Guest Contributor: Elaine Gray, Appalachian State University.

A Little History

The National Center for Academic Transformation (NCAT) has gathered more than a decade’s worth of evidence and enthusiasm for what Peter Ewell, Vice President, National Center for Higher Education Management Systems, describes as “the most extensive demonstration to date of the effectiveness of fusing instructional technology and reconceptualized instructional practices.” The course redesign movement is credited with bringing about increased retention, high quality learning, and cost savings to higher education institutions. NCAT’s monograph Increasing Success for Underserved Students: Redesigning Introductory Courses provides a comprehensive overview of case studies from thirty colleges and universities through an effort funded by an $8.8-million grant from the Pew Charitable Trusts.

Each of the institutions in the case studies abided by six common pedagogical practices:

  1. Whole course redesign, in which all sections of the course were retooled
  2. Active learning, which focused on learning-centered teaching strategies
  3. Computer-based learning resources that engaged students with course content
  4. Mastery learning that although not self-paced, organized student progress by the scaffolding or mastering of learning objectives
  5. On-Demand help that connected students with peer tutors, support staff, teaching assistants, and faculty
  6. Alternative staffing, which allows the on-demand help and course building process to expand beyond faculty, thus freeing faculty to work more directly with academic tasks than on logistical challenges.

Much of the excitement generated by the NCAT case studies is also a direct result of the instructional design flexibility this model allowed. For example, the model can be successfully applied across a wide variety of academic disciplines.

Continued Successes

Almost fourteen years after the NCAT Program for Course Redesign was created, the course redesign movement is still spawning healthy and hopeful offspring. In December 2012 the Charles A. Dana Center at the University of Texas in Austin, in collaboration with national partners Jobs for the Future, Complete College America and the Education Commission of the States, published a joint manifesto entitled The Core Principles for Transforming Remedial EducationThis document outlines what many institutions of higher education are considering a highly promising method to ensure students’ timely and successful completion of their programs of study–or even new programs of study — possibly entitling them to much-needed performance funding that is directly tied to completion numbers.

Research from Dr. Thomas Bailey, director at the Community College Research Center since 1996, supports the data in the Core Principles report. Bailey’s research found that “Only about a quarter of community college students who take a remedial course graduate within eight years.” Not good numbers if your institution counts on performance-based funding. The report also states that “The seven core principles should lead to a more coherent, contextualized, and completion-focused approach for all students.” Educational technology can be leveraged to contextualize remedial education (by connecting key concepts to a student’s chosen career path) and to provide accelerated, just-in-time support.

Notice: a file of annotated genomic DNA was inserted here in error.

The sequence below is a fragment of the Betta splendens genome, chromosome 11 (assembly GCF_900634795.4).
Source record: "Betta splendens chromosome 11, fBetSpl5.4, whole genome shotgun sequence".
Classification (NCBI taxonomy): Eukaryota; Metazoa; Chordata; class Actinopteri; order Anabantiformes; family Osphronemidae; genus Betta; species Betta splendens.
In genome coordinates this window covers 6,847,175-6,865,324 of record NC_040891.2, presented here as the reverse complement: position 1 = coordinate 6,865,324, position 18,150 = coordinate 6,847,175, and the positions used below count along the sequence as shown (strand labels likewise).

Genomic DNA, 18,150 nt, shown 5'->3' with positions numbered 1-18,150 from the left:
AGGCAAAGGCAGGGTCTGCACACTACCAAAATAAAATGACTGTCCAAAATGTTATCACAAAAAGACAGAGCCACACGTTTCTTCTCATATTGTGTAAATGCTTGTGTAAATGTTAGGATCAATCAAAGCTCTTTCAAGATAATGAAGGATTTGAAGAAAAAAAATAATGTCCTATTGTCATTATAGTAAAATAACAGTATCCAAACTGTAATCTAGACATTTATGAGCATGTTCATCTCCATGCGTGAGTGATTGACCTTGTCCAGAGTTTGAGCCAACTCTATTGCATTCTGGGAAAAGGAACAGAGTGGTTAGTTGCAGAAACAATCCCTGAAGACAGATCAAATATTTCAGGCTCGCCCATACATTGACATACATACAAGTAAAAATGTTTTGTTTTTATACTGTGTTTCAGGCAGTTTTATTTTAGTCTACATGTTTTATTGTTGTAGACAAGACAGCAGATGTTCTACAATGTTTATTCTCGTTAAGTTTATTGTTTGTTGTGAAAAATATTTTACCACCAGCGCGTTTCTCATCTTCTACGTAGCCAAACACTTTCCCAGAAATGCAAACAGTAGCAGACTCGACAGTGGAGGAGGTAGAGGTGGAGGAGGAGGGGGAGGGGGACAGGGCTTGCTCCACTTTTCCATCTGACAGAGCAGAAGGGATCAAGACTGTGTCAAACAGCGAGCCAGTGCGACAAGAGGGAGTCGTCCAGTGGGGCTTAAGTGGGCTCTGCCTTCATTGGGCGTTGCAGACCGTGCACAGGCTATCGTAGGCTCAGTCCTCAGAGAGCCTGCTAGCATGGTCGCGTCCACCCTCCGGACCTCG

Looking into Course Redesign?

There are three critical considerations for determining the feasibility of implementing course redesign at your institution:

  1. Budget: Do you have the funding to sustain a multi-year implementation plan?
  2. Assessment: Do you have a baseline measure and a feasible long-term assessment plan that will capture changes in student learning as you move through the course redesign process?
  3. Staffing: In addition to subject matter experts, do you have a team of technology savvy developers and instructional designers to assist with the development and implementation?

The grand takeaway from years of NCAT-sponsored course redesign projects is that technology can be used as a lever to improve student outcomes and reduce instructional costs. When employed with intentional design efforts, technology can become “teachnology,” allowing students to gain individual mastery of content while simultaneously freeing faculty and support staff to provide more active, ongoing, and direct learner support.

Elaine Gray holds a Masters degree in Liberal Studies from Rollins College and a PhD in Learning and Change in Human Systems from the California Institute of Integral Studies. She teaches courses in the Interdisciplinary Studies Program and First Year Seminar program at Appalachian State University in Boone, NC. She is an advisor for the Kellogg Institute and taught graduate courses in the Leadership and Higher Education program. Elaine has extensive background as an instructional designer and serves as the program assessment coordinator for the General Education Program. She is the author of the student success textbook “Conscious Choices: a Guide to Self-directed Learning”.

Interested in exploring course redesign? Cengage Learning’s team of NCAT-trained consultants and award-winning instructional designers can help! Visit the Web site to learn how our consulting and curriculum design services can help you redesign your course(s) in a way that will improve student outcomes and institutional efficiencies.

What do you consider an important consideration to course redesign success? Are there efforts you’ve been a part of that have been successful? Share with us in the comments section.